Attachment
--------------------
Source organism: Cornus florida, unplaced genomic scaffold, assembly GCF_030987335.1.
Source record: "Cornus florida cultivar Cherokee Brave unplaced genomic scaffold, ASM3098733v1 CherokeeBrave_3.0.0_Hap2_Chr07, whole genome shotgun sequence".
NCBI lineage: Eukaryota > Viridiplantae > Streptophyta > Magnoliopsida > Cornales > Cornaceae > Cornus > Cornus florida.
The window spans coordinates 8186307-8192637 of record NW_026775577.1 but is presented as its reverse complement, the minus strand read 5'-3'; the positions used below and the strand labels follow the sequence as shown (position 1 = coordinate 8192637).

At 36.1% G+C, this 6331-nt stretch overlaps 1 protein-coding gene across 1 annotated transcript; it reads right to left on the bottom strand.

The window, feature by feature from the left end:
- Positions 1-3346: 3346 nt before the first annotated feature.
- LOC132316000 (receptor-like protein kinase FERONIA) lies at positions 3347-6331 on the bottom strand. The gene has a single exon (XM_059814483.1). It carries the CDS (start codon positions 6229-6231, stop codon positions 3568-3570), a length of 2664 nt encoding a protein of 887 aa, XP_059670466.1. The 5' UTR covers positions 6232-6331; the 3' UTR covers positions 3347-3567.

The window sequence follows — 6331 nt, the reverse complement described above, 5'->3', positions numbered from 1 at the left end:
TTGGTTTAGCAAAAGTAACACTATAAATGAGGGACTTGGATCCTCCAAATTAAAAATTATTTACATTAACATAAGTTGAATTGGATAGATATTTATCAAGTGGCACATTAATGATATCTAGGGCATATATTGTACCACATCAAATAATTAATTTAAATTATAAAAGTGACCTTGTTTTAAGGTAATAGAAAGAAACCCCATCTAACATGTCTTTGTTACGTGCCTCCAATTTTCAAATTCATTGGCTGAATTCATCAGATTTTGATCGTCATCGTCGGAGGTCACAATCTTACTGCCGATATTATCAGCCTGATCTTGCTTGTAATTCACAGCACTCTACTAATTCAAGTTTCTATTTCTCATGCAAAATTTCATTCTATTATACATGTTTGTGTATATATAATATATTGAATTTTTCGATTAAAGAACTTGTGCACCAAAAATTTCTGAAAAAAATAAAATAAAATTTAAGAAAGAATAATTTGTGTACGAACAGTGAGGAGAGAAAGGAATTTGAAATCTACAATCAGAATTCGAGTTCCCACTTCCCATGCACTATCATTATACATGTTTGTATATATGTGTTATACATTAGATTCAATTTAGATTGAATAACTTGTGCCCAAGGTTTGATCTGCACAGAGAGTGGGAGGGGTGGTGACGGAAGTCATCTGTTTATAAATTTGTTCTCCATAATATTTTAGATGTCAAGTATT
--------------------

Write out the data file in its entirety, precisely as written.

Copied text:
Source organism: Cornus florida, unplaced genomic scaffold, assembly GCF_030987335.1.
Source record: "Cornus florida cultivar Cherokee Brave unplaced genomic scaffold, ASM3098733v1 CherokeeBrave_3.0.0_Hap2_Chr07, whole genome shotgun sequence".
NCBI lineage: Eukaryota > Viridiplantae > Streptophyta > Magnoliopsida > Cornales > Cornaceae > Cornus > Cornus florida.
The window spans coordinates 8186307-8192637 of record NW_026775577.1 but is presented as its reverse complement, the minus strand read 5'-3'; the positions used below and the strand labels follow the sequence as shown (position 1 = coordinate 8192637).

At 36.1% G+C, this 6331-nt stretch overlaps 1 protein-coding gene across 1 annotated transcript; it reads right to left on the bottom strand.

The window, feature by feature from the left end:
- Positions 1-3346: 3346 nt before the first annotated feature.
- LOC132316000 (receptor-like protein kinase FERONIA) lies at positions 3347-6331 on the bottom strand. The gene has a single exon (XM_059814483.1). It carries the CDS (start codon positions 6229-6231, stop codon positions 3568-3570), a length of 2664 nt encoding a protein of 887 aa, XP_059670466.1. The 5' UTR covers positions 6232-6331; the 3' UTR covers positions 3347-3567.

The window sequence follows — 6331 nt, the reverse complement described above, 5'->3', positions numbered from 1 at the left end:
TTGGTTTAGCAAAAGTAACACTATAAATGAGGGACTTGGATCCTCCAAATTAAAAATTATTTACATTAACATAAGTTGAATTGGATAGATATTTATCAAGTGGCACATTAATGATATCTAGGGCATATATTGTACCACATCAAATAATTAATTTAAATTATAAAAGTGACCTTGTTTTAAGGTAATAGAAAGAAACCCCATCTAACATGTCTTTGTTACGTGCCTCCAATTTTCAAATTCATTGGCTGAATTCATCAGATTTTGATCGTCATCGTCGGAGGTCACAATCTTACTGCCGATATTATCAGCCTGATCTTGCTTGTAATTCACAGCACTCTACTAATTCAAGTTTCTATTTCTCATGCAAAATTTCATTCTATTATACATGTTTGTGTATATATAATATATTGAATTTTTCGATTAAAGAACTTGTGCACCAAAAATTTCTGAAAAAAATAAAATAAAATTTAAGAAAGAATAATTTGTGTACGAACAGTGAGGAGAGAAAGGAATTTGAAATCTACAATCAGAATTCGAGTTCCCACTTCCCATGCACTATCATTATACATGTTTGTATATATGTGTTATACATTAGATTCAATTTAGATTGAATAACTTGTGCCCAAGGTTTGATCTGCACAGAGAGTGGGAGGGGTGGTGACGGAAGTCATCTGTTTATAAATTTGTTCTCCATAATATTTTAGATGTCAAGTATT